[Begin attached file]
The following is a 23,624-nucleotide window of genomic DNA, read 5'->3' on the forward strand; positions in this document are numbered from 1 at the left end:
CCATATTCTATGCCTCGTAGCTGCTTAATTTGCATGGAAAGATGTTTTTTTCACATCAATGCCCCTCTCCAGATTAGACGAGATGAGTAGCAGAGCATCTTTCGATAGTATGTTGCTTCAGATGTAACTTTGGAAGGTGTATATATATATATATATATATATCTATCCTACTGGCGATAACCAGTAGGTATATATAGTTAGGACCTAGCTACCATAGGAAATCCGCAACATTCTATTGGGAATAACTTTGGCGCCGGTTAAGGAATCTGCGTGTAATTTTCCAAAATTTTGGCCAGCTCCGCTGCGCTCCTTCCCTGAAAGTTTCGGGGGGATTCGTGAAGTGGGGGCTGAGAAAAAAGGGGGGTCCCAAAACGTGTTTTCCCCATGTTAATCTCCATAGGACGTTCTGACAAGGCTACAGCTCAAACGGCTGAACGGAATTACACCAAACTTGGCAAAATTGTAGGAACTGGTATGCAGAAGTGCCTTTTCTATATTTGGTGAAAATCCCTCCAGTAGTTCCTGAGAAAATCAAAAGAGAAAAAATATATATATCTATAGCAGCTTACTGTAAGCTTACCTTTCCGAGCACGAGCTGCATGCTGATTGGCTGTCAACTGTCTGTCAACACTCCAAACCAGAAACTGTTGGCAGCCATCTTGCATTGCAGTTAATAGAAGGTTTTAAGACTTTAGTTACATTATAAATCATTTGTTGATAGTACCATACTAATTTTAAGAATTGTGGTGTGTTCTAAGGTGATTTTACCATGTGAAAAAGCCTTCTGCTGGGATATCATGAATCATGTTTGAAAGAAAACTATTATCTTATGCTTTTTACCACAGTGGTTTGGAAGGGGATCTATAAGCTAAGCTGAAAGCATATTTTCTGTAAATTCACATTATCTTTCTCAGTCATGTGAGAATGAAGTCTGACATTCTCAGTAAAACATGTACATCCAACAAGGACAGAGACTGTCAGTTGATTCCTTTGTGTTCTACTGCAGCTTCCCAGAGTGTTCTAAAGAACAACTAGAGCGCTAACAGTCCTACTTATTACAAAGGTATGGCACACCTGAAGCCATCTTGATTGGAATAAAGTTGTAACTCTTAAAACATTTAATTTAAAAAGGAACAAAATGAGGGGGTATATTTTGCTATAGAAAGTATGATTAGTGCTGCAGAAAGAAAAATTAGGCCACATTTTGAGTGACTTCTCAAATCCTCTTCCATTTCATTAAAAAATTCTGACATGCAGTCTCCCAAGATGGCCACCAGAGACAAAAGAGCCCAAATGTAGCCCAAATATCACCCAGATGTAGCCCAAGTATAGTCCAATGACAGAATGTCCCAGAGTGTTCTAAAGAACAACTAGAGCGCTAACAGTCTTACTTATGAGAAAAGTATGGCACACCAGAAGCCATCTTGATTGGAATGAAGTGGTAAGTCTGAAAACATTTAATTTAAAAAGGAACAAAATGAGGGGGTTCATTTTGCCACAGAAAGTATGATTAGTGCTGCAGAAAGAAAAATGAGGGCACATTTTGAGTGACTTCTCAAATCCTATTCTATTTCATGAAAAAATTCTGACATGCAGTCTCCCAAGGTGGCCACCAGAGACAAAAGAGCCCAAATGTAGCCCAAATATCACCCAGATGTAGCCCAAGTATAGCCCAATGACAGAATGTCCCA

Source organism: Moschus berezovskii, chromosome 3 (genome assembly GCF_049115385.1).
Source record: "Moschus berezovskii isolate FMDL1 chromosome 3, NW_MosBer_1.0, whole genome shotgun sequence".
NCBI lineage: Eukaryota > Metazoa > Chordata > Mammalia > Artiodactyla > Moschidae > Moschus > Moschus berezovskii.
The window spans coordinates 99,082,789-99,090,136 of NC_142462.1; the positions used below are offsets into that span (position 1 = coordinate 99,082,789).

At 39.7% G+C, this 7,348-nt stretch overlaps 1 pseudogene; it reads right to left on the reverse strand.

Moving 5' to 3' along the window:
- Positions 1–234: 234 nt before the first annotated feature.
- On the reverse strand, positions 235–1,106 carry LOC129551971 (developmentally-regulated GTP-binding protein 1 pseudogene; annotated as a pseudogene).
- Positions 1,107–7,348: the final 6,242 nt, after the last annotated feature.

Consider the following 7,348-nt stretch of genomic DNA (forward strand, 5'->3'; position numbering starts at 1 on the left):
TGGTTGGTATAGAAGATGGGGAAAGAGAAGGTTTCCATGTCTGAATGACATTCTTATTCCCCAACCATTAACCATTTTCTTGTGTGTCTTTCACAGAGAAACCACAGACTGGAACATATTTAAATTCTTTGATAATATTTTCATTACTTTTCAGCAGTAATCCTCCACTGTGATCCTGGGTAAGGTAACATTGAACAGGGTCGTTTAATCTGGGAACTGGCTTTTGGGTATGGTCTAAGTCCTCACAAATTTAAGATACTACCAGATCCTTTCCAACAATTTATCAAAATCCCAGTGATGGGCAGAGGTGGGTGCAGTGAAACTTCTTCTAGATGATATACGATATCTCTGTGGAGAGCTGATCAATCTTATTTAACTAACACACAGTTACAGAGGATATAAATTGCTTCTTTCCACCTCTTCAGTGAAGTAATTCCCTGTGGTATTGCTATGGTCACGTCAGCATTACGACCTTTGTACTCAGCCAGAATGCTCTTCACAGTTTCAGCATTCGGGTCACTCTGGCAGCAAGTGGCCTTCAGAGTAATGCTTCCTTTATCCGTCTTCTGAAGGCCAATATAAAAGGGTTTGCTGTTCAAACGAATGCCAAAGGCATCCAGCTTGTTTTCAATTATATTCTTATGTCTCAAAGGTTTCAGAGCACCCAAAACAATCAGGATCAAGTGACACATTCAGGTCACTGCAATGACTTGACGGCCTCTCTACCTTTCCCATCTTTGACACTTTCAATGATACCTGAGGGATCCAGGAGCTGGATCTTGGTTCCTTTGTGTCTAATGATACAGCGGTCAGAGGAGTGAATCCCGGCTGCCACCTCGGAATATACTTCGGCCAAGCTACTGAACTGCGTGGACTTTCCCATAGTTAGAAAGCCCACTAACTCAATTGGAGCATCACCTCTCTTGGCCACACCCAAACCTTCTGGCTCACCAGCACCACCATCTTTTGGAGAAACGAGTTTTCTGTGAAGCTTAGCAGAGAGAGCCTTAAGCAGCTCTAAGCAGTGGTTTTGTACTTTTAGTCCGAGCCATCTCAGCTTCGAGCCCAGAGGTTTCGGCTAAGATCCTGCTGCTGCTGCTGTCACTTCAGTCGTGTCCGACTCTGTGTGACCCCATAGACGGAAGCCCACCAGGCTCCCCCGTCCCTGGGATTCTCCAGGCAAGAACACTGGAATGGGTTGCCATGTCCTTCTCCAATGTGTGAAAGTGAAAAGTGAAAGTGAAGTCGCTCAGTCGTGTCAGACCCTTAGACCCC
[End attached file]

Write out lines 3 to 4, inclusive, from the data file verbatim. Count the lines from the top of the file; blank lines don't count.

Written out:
Source organism: Moschus berezovskii, chromosome 3 (genome assembly GCF_049115385.1).
Source record: "Moschus berezovskii isolate FMDL1 chromosome 3, NW_MosBer_1.0, whole genome shotgun sequence".